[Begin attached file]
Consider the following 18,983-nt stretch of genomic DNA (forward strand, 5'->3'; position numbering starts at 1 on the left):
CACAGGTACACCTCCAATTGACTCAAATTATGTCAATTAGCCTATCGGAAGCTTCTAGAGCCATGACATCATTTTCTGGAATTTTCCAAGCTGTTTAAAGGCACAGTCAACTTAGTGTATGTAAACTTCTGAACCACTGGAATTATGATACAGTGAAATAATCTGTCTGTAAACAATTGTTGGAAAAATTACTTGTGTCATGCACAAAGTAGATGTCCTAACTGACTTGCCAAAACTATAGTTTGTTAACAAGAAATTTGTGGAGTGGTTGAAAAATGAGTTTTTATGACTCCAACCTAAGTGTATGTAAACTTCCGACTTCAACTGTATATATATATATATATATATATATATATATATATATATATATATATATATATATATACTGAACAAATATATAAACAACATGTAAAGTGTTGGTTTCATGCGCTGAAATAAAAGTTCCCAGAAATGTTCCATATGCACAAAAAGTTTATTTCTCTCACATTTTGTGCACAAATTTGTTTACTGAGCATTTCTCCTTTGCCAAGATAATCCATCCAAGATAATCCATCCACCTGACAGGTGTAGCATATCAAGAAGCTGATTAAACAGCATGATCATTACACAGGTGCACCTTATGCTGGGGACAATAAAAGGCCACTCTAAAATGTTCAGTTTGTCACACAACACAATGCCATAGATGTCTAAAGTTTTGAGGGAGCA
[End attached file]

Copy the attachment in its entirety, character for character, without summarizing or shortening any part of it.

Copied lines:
Consider the following 18,983-nt stretch of genomic DNA (forward strand, 5'->3'; position numbering starts at 1 on the left):
CACAGGTACACCTCCAATTGACTCAAATTATGTCAATTAGCCTATCGGAAGCTTCTAGAGCCATGACATCATTTTCTGGAATTTTCCAAGCTGTTTAAAGGCACAGTCAACTTAGTGTATGTAAACTTCTGAACCACTGGAATTATGATACAGTGAAATAATCTGTCTGTAAACAATTGTTGGAAAAATTACTTGTGTCATGCACAAAGTAGATGTCCTAACTGACTTGCCAAAACTATAGTTTGTTAACAAGAAATTTGTGGAGTGGTTGAAAAATGAGTTTTTATGACTCCAACCTAAGTGTATGTAAACTTCCGACTTCAACTGTATATATATATATATATATATATATATATATATATATATATATATATATATATATATACTGAACAAATATATAAACAACATGTAAAGTGTTGGTTTCATGCGCTGAAATAAAAGTTCCCAGAAATGTTCCATATGCACAAAAAGTTTATTTCTCTCACATTTTGTGCACAAATTTGTTTACTGAGCATTTCTCCTTTGCCAAGATAATCCATCCAAGATAATCCATCCACCTGACAGGTGTAGCATATCAAGAAGCTGATTAAACAGCATGATCATTACACAGGTGCACCTTATGCTGGGGACAATAAAAGGCCACTCTAAAATGTTCAGTTTGTCACACAACACAATGCCATAGATGTCTAAAGTTTTGAGGGAGCA